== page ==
# Homework Help: Mass Spectometry Problem

1. Oct 31, 2007

### BayernBlues

1. The problem statement, all variables and given/known data

I have to use mass spectometry to find out what chemical compound this is based on the positions and relative abundances of the peaks used in identifying it.

mass/charge (amu/e-) (1st column) --->Relative Abundance (2nd column)
14--->0.7
25--->2.5
26--->10
27--->20.3
28--->6.1
32--->1.5
35--->4.6
36--->1.8
37--->1.5
38--->0.6
47--->2.5
48--->3
49--->20.2
50--->1.4
51--->6.6
59--->0.8
60--->4
61--->12.7
62--->100
63--->13.9
64--->33
65--->3.1
98--->8.2
100--->5.2
102--->0.9

2. Relevant equations

Molar Mass of Cl=35,37; Carbon=12; Oxygen= 16, Hydrogen=1

3. The attempt at a solution

I know that this compound contains carbon, hydrogen, and probably oxygen (not sure though). It also contains chlorine because the molecular ion peak is at 98 and there's another small peak two amy/electric charges ahead at M+2=100. There's also a small peak at 35 and 37 which is the molar mass of chlorine. There isn't any sulfur or nitrogen in the compound. I don't know what the possible formulas would be for a compound that could add up to 98 or 100. Also, I hear that there's a book or reference which gives all the chemical formulas possible at a given mass/charge therefore it would give all the possible formulas for a peak at 50 or 51 or 63 or 65 etc.

Last edited: Oct 31, 2007
2. Nov 1, 2007

### chemisttree

It may help you to graph this data. You can do it as a histogram in Excel by plotting 0 through 102 on the X axis and use the intensities given for the Y axis. Make the values for which you have no data '0'. This will give you a graphical representation that will show you some interesting patterns. I've already done this for your dataset and I assure you that it will help.

You have already noted that chlorine-containing fragments will have a particular pattern separated by 2 AMU. That is very important.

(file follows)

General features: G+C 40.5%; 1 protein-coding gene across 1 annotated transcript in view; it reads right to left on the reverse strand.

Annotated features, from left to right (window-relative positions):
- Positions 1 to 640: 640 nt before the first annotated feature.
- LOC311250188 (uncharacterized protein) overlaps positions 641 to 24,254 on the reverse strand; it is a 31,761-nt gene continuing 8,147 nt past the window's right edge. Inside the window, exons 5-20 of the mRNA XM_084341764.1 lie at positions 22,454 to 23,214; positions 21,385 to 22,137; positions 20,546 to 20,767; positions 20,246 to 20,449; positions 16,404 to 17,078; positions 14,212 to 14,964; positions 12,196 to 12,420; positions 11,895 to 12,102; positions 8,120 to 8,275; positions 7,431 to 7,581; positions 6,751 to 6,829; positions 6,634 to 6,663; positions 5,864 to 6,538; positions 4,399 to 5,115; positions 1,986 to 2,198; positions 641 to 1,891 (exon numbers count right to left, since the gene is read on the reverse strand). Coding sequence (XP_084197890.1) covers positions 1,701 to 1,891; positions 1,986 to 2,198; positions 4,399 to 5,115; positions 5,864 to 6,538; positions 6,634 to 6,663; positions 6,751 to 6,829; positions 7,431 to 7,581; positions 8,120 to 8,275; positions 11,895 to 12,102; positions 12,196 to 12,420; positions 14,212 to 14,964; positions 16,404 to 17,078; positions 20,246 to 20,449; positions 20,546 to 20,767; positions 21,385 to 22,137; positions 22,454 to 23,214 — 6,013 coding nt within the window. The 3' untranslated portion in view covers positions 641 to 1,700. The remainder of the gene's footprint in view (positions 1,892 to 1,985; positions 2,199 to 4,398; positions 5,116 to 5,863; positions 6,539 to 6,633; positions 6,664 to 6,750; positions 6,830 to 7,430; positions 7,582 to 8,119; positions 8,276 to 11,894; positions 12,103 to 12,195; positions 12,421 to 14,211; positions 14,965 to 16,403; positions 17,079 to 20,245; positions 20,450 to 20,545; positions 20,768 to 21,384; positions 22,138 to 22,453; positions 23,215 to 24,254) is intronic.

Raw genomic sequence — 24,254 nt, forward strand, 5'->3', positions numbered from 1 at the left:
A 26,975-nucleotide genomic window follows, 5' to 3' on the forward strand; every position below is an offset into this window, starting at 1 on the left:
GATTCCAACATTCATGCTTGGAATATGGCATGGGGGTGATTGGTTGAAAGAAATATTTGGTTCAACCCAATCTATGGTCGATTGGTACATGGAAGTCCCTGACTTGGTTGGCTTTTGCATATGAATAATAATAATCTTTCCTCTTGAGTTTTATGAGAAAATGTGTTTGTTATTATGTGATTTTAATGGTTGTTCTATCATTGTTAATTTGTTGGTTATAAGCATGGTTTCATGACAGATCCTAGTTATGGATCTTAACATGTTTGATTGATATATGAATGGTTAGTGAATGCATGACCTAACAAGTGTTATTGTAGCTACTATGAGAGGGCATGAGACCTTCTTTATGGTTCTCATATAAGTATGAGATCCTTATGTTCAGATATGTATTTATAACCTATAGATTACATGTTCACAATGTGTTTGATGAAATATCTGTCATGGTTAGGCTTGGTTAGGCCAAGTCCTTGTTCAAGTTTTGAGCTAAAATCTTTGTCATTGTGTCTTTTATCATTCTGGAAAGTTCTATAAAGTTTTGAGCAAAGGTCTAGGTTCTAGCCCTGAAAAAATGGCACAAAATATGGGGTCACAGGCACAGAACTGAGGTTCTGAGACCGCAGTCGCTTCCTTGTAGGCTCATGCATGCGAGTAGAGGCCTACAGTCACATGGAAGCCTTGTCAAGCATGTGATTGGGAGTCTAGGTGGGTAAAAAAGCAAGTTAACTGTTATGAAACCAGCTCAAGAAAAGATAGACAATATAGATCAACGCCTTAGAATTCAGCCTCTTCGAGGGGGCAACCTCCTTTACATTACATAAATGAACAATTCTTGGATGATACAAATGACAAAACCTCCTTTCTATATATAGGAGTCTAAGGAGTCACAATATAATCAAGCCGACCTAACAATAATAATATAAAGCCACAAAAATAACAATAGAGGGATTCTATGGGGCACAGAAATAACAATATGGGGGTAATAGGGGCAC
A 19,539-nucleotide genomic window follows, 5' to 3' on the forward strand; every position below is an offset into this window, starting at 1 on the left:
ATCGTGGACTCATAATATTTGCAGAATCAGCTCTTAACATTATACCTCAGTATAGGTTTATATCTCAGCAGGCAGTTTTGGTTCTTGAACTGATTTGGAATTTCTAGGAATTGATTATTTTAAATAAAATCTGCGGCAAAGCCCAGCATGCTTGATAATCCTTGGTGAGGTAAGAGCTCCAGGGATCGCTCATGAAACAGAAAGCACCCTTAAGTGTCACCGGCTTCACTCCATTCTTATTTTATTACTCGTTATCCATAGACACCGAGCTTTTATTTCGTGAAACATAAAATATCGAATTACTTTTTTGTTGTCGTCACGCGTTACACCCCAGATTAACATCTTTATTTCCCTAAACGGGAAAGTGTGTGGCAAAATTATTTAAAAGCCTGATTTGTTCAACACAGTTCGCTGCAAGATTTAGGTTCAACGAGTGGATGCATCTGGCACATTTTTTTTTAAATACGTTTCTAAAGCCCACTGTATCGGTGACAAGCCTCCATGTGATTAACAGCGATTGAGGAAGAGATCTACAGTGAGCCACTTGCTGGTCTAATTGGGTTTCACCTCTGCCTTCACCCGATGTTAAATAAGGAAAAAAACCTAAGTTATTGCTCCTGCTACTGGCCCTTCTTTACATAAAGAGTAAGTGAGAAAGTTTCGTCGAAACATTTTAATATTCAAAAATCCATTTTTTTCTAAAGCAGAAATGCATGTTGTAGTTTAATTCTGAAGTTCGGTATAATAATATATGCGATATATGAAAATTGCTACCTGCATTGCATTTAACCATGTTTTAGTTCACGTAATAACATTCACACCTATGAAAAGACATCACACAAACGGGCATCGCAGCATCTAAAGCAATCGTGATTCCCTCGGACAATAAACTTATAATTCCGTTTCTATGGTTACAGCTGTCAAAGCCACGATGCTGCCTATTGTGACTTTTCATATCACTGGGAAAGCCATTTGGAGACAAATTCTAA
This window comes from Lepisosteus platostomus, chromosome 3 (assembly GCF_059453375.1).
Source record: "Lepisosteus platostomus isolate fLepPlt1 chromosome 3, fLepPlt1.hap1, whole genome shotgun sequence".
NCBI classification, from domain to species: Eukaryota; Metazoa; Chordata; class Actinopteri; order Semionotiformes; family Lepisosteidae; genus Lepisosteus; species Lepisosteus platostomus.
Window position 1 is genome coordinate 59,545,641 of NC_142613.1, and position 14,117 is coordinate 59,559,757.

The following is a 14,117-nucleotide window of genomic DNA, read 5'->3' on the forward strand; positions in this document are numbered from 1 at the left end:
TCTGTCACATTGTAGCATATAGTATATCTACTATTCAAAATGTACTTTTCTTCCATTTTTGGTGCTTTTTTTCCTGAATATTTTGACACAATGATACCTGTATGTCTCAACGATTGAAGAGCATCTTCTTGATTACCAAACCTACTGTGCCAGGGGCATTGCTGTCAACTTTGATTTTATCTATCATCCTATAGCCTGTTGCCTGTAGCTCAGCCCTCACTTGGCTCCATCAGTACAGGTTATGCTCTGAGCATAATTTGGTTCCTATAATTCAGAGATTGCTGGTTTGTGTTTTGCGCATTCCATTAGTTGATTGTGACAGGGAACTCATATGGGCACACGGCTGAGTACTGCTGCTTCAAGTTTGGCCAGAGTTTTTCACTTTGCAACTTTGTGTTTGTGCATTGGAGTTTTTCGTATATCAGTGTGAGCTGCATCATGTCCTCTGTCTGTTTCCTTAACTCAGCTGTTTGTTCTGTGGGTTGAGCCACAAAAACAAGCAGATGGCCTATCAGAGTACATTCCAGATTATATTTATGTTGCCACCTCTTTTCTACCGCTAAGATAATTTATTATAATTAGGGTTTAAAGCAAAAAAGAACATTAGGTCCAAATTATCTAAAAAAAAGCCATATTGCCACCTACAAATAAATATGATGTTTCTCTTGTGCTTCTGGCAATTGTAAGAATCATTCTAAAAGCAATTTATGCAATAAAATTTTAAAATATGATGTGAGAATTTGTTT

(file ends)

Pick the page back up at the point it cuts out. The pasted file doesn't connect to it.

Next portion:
The most easily formed ion appears to be AMU=62. What might this be? Does it contain chlorine? Oxygen?

3. Nov 1, 2007

### BayernBlues

That's the problem. I can tell where it has peaks, etc and I've already graphed it on excel. The only problem is knowing all final possible compounds. I know that the final compound must have a mm of 98;100 but I don't know what compounds can contain Cl, H, O, and C and also form a mm of 98. I found one of them to be C1H3O3Cl but the hydroxide fragments (OH) from this don't show any peak at 17 which OH fragments are supposed to. So I need the possible compounds with a 98 MM, I know there are sites that provide this but I can't find them. Once I have alist, I use fragmentation to figure out which one it is.

4. Nov 1, 2007

### chemisttree

Which of the fragments on your graph are likely to contain Cl? When you have identified them, subtract off 35 (or 37, depending on the peak) and look at what is left.

For example, if there was a mass at 92 and 94 you might deduce that this fragment contained chlorine. One peak for the fragment that contained Cl 35 (92) and one peak for the fragment that contained Cl 37 (94). Subtraction of the chlorine mass from either of these:

92-35 = 57
94-37= 57

gives you a fragment that must weigh 57 AMU. A likely candidate for that would be one that contained 4 carbons and 9 protons. You would then look on the graph for that fragment.

Any help? You won't find the answer in any book. You need to do this type of analysis.

5. Nov 1, 2007

### BayernBlues

Problem is that the next closest peak below 98 is at 65. Isn't there any mass spectometry reference book which is in the form of a website?

Also, is it likely that one of the fragments is at 62 because it has an intensity of 100?

6. Nov 1, 2007

### BayernBlues

Ok, I'm confused, would this compound have an M+ peak at 98 and then an M+2 peak and an M+4 peak at 102?

I get the compound with just chlorine but if there's an M+4 peak then that means there's another haloge so what would that halogen be?

7. Nov 2, 2007

### chemisttree

Could it have 2 chlorines?